Nobody wants to see a player go down with an ACL injury, particularly a fantastic player like Rajon Rondo.
Not true basketball fans, who will be robbed of the chance to watch Rondo control the game for a year (and really longer because it takes a while to return to your old self.
Not NBA players, who see themselves in a brotherhood and realize livelihoods are at stake and you don’t want to see those taken away.
The feelings of those players came through in comments after the game collected by A. Sherrod Blakely of CSNNE.com.
Boston’s Jeff Green: “He’s our leader, and it hurt. It’s tough to hear that news, one of our top players go down. We have to be there for him. We just have to continue to build. Everyone collectively has to step up.”
Boston’s Kevin Garnett: “It’s tough; tough on everybody. He’s becoming the heart and soul of this team. He’s coming into his own. It’s a blow man, I’m not gonna front. It’s a blow.”
Boston’s Paul Pierce: “You have a lot of mixed emotions in here. You want to celebrate the win but you now you feel for y9our teammate, a leader. Pretty much wherever he goes, we go. It’s hard knowing that he’s going to be out for the year. It’s a tough pill to swallow.”
Miami’s LeBron James: “”It sucks. It’s terrible. As much as a competitor and as much as I’ve been a rival with Boston over the years, I never want to see anyone go down and knowing the competitor that he is and knowing how talented he is, I think it’s terrible. Not only for their team but for the league.” – Miami forward LeBron James
Craig Sager couldn’t be in Rio covering the Olympics for NBC, his cancer wouldn’t allow it. That didn’t stop Team USA from reaching out to him before they left. Or from Nike designing a sweet pair of shoes for him.
Now there is good news on his battle against leukemia — he will have a third bone marrow transplant, according to his son Craig Sager II.
This is fantastic news for a man and family who have been through a lot. Hopefully, this treatment is a step forward for Sager, a man beloved by everyone around the NBA.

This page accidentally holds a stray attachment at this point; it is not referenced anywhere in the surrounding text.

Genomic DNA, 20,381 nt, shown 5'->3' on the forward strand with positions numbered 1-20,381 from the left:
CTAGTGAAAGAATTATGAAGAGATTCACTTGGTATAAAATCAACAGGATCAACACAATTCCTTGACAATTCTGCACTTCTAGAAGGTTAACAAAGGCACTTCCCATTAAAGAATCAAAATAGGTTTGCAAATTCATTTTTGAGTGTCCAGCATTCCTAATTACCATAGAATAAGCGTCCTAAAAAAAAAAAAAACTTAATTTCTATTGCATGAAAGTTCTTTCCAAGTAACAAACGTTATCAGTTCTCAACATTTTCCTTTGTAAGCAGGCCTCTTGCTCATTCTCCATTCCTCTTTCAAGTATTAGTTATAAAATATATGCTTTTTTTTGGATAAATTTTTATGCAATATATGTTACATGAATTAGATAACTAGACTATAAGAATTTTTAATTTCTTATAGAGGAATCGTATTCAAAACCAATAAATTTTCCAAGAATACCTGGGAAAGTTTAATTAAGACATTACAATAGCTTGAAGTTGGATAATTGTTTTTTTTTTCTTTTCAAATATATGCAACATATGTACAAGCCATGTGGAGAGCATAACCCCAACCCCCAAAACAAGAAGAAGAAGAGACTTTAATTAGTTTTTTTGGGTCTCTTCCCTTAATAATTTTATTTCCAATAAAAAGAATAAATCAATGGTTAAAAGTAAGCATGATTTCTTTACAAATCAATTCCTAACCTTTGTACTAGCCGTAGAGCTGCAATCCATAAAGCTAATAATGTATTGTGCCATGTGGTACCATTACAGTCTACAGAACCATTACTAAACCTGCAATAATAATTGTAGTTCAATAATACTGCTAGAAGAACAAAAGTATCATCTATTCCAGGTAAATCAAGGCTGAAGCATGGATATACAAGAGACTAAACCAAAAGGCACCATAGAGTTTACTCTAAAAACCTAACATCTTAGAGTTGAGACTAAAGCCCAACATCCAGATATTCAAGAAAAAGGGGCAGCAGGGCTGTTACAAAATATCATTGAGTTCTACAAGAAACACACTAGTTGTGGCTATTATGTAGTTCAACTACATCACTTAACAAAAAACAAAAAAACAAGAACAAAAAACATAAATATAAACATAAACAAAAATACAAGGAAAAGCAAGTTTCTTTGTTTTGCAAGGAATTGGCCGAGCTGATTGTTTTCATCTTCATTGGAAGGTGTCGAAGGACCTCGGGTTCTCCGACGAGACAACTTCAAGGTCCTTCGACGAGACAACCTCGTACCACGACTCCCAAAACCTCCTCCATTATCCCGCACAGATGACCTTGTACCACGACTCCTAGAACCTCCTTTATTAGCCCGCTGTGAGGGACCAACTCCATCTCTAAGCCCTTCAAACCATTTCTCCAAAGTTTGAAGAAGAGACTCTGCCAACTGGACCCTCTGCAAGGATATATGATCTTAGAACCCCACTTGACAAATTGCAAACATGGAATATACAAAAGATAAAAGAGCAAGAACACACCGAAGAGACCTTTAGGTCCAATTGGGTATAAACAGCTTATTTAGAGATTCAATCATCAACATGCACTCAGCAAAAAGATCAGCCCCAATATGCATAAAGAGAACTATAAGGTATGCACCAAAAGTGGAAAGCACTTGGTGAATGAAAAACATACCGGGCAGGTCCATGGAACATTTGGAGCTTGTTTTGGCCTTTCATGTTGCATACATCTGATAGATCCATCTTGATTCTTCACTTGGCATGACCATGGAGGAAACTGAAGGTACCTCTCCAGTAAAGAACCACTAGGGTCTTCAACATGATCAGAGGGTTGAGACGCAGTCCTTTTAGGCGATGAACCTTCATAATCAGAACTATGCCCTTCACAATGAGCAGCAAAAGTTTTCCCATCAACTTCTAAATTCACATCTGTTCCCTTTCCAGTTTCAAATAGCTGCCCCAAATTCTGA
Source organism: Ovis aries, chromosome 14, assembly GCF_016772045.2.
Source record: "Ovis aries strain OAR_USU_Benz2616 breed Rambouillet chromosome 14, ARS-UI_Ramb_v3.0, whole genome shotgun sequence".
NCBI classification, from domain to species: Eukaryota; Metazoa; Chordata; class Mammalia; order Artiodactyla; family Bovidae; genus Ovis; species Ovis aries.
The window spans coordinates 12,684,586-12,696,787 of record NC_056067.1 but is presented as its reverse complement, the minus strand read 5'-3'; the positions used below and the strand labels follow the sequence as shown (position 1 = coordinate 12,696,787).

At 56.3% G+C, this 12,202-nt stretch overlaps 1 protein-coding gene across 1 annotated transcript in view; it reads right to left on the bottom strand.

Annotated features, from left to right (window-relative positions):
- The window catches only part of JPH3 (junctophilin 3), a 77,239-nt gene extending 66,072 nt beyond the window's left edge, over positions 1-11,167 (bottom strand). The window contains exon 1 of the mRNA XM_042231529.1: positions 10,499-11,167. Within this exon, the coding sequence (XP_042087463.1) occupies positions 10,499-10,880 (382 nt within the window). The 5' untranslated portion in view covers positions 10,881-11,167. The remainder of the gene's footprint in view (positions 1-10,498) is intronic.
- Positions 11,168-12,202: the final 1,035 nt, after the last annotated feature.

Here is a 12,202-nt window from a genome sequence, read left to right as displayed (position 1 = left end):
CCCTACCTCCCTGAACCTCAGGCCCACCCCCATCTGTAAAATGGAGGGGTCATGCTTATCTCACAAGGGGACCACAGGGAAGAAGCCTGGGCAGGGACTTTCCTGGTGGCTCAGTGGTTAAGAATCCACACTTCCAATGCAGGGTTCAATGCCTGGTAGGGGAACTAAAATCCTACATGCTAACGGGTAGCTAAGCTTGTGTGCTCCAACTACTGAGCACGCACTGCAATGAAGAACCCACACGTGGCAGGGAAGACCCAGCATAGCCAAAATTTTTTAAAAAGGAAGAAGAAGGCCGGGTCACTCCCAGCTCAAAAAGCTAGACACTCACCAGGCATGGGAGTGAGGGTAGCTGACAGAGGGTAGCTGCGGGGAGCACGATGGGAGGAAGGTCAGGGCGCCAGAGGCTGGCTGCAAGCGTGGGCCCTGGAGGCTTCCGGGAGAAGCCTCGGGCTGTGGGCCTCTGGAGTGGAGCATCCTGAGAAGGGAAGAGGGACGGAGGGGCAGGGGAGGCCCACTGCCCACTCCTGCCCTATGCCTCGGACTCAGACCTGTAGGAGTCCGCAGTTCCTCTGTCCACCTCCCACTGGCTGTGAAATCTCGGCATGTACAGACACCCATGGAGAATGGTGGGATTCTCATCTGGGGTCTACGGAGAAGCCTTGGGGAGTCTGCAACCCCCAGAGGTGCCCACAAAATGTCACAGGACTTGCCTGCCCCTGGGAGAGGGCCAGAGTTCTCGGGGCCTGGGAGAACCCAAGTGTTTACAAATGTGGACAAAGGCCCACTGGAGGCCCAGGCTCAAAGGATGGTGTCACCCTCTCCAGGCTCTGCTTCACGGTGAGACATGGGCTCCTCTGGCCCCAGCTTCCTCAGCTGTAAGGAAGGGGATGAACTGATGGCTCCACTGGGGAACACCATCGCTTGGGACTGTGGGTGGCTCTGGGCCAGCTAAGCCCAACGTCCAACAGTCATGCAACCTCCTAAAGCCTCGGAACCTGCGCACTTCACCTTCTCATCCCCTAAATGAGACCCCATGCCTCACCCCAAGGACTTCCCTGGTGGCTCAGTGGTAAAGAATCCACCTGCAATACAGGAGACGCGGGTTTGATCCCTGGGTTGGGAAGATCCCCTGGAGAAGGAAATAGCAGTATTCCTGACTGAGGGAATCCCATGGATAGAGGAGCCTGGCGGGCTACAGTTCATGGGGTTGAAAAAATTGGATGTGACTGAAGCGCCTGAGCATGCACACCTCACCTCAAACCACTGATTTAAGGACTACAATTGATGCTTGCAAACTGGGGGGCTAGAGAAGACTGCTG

The Oklahoma City frontcourt is crowded. Enes Kanter and Steven Adams will start, and they will have Nick Collison, Ersan Ilyasova, Domantas Sabonis, and now Joffrey Lauvergne behind them.
Which likely means Mitch McGary‘s done as a member of the Thunder, according to Royce Young of ESPN.
McGary has battled injuries his two seasons in the league and got on the court for only 72 minutes total last season for the Thunder (he played in more games and put up solid numbers in the D-LEague). He was not part of the future there regardless. He’s an undersized five trying to play the four and what he brought as a rookie — energy — was not enough as a sophomore.
McGary will make $1.5 million this season. He may be tough to move because he’s suspended for the first five games he’s eligible to play next season for failing the league’s drug policy (five games is the standard suspension for testing positive for marijuana three times). Maybe a team looking to develop players will give him a shot, but there is little trade value for him.
If you can knock down a 19-foot shot, then a 15-footer should be easier. Right?
Apparently that — and just basic muscle memory — is the latest attempt to improve Dwight Howard‘s free throw shooting. And, he seems to be knocking down those shots.
It’s not hard to see the logic in this approach.
The challenge is form and reps are not the problems for Howard — or DeAndre Jordan or Andre Drummond or others — when it comes to hitting free throws. Anyone who says “why don’t they just practice the shot” doesn’t pay attention, these guys put in a lot of work on the shot. Pregame and in practice (I’m Los Angeles based), Jordan probably hits 65 percent from the line. At least.
The problem is mental. That can be a tougher hurdle to clear. Maybe taking 19 footers and knocking them down will have Howard feeling more confident at the stripe this season.
But we’re going to need to see it to believe it. Just like we’re going to have to see a rejuvenated Howard in Atlanta before we believe this season will be different from the last few.
Until this season, Jason Thompson had never been to the playoffs. He spent seven seasons in Sacramento before getting traded to the Warriors last offseason, and then signing with the Raptors midseason when Golden State waived him to make room on the roster for Anderson Varejao. His NBA days appear over, at least for now. International basketball reporter David Pick reports that Thompson has agreed to a deal to play in China.
Since the CBA’s season ends in March, Thompson could theoretically join an NBA team for the stretch run next year. But he didn’t appear to have much interest on the free-agent market this summer.